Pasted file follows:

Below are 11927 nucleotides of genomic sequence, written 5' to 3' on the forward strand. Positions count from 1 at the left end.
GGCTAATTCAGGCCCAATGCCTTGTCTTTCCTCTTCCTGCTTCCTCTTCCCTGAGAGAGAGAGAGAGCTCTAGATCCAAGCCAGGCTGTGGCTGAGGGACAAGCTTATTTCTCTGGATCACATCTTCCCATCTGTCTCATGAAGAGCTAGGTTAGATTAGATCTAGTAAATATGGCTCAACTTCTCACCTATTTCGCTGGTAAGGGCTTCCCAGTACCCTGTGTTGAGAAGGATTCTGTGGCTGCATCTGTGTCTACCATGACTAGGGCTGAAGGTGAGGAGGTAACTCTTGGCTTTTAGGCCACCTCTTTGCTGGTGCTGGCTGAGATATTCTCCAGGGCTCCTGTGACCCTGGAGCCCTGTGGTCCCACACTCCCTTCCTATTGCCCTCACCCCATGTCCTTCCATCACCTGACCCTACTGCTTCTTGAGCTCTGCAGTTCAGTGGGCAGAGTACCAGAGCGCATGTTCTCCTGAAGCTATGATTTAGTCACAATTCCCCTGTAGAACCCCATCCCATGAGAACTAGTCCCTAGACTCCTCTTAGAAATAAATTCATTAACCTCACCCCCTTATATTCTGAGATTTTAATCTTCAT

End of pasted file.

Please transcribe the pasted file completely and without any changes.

Below are 11927 nucleotides of genomic sequence, written 5' to 3' on the forward strand. Positions count from 1 at the left end.
GGCTAATTCAGGCCCAATGCCTTGTCTTTCCTCTTCCTGCTTCCTCTTCCCTGAGAGAGAGAGAGAGCTCTAGATCCAAGCCAGGCTGTGGCTGAGGGACAAGCTTATTTCTCTGGATCACATCTTCCCATCTGTCTCATGAAGAGCTAGGTTAGATTAGATCTAGTAAATATGGCTCAACTTCTCACCTATTTCGCTGGTAAGGGCTTCCCAGTACCCTGTGTTGAGAAGGATTCTGTGGCTGCATCTGTGTCTACCATGACTAGGGCTGAAGGTGAGGAGGTAACTCTTGGCTTTTAGGCCACCTCTTTGCTGGTGCTGGCTGAGATATTCTCCAGGGCTCCTGTGACCCTGGAGCCCTGTGGTCCCACACTCCCTTCCTATTGCCCTCACCCCATGTCCTTCCATCACCTGACCCTACTGCTTCTTGAGCTCTGCAGTTCAGTGGGCAGAGTACCAGAGCGCATGTTCTCCTGAAGCTATGATTTAGTCACAATTCCCCTGTAGAACCCCATCCCATGAGAACTAGTCCCTAGACTCCTCTTAGAAATAAATTCATTAACCTCACCCCCTTATATTCTGAGATTTTAATCTTCAT